Savoye Space: The Sensation of the Object
Le Corbusier's early education encouraged him to think of architecture in idealistic and metaphoric terms: architecture not as building, but as representation. Schooled in the neomedieval beliefs of John Ruskin and Owen Jones, and in the organic similes of art nouveau, he was convinced that art and industry, like art and craft in former times, ought naturally to ally. For Le Corbusier, a building was always like something else. His La Chauxde- Fonds houses were like the nature that surrounded them, with their roofs designed as curves and folded gables to echo the shape of local ftr trees.1 The Salvation Army building was like a beached ocean liner, the Unites like ftling cabinets or wine racks. Continuous ribbon buildings projected for Rio de Janeiro and Algiers were like bridges or aqueducts or even like the Great Wall of China, and the polychrome Nestle Pavilion was like a collage painting into which the viewer could walk.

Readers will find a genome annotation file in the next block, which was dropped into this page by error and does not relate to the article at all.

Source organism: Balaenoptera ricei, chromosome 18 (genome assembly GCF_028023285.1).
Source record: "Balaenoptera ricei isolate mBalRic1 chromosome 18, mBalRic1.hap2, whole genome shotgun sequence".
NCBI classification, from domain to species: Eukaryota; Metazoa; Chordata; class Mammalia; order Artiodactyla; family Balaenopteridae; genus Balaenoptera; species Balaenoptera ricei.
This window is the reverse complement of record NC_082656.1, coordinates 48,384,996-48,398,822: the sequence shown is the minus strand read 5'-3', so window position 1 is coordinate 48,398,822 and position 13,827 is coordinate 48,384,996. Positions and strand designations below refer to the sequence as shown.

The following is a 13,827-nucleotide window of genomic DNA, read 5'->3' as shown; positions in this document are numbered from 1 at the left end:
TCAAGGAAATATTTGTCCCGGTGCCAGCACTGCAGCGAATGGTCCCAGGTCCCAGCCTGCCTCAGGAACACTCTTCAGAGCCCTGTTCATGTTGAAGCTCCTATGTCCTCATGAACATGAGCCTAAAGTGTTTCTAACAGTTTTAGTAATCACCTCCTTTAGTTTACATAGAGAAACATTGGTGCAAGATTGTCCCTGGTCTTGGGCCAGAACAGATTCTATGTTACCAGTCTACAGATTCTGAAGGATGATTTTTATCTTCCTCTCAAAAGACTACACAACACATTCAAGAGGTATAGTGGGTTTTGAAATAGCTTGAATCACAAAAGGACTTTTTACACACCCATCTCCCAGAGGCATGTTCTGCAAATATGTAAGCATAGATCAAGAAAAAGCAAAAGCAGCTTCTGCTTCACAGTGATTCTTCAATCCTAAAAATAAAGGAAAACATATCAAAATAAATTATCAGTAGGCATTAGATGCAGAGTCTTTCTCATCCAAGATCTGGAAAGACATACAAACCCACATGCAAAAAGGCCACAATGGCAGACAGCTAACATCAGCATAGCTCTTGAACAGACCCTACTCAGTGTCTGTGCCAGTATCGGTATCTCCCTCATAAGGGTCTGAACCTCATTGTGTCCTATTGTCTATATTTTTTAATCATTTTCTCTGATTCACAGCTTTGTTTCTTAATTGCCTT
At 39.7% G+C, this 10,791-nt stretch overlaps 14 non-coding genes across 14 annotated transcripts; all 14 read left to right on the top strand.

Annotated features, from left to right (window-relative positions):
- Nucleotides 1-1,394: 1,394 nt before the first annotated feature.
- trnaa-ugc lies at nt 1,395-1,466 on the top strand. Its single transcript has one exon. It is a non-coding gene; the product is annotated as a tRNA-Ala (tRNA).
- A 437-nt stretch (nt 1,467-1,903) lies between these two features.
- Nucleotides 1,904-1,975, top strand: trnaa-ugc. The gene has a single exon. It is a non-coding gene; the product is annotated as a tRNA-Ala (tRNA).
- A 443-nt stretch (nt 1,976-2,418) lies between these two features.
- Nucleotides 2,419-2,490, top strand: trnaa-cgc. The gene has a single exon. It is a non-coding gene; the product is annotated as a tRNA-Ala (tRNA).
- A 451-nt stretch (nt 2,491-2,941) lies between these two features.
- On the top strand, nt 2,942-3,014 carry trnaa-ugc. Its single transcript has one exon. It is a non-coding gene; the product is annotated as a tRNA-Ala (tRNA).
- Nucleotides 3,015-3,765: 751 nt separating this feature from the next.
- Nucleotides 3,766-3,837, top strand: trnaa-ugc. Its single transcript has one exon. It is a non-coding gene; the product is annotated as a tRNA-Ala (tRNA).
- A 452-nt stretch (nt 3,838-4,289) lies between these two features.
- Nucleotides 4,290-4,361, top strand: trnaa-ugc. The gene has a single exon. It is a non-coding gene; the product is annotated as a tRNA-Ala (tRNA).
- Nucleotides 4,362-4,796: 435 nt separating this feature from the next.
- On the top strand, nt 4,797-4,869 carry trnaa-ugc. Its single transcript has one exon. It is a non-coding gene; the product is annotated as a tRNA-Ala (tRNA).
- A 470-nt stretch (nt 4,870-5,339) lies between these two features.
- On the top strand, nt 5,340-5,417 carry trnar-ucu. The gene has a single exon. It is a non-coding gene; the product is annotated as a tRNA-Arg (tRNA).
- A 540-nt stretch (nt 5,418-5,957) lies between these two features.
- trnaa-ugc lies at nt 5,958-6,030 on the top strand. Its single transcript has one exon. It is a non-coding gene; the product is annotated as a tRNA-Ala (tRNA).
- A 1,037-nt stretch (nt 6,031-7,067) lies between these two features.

This article is from Harvard Design Magazine 15 (2001): 4–13. Posted with permission.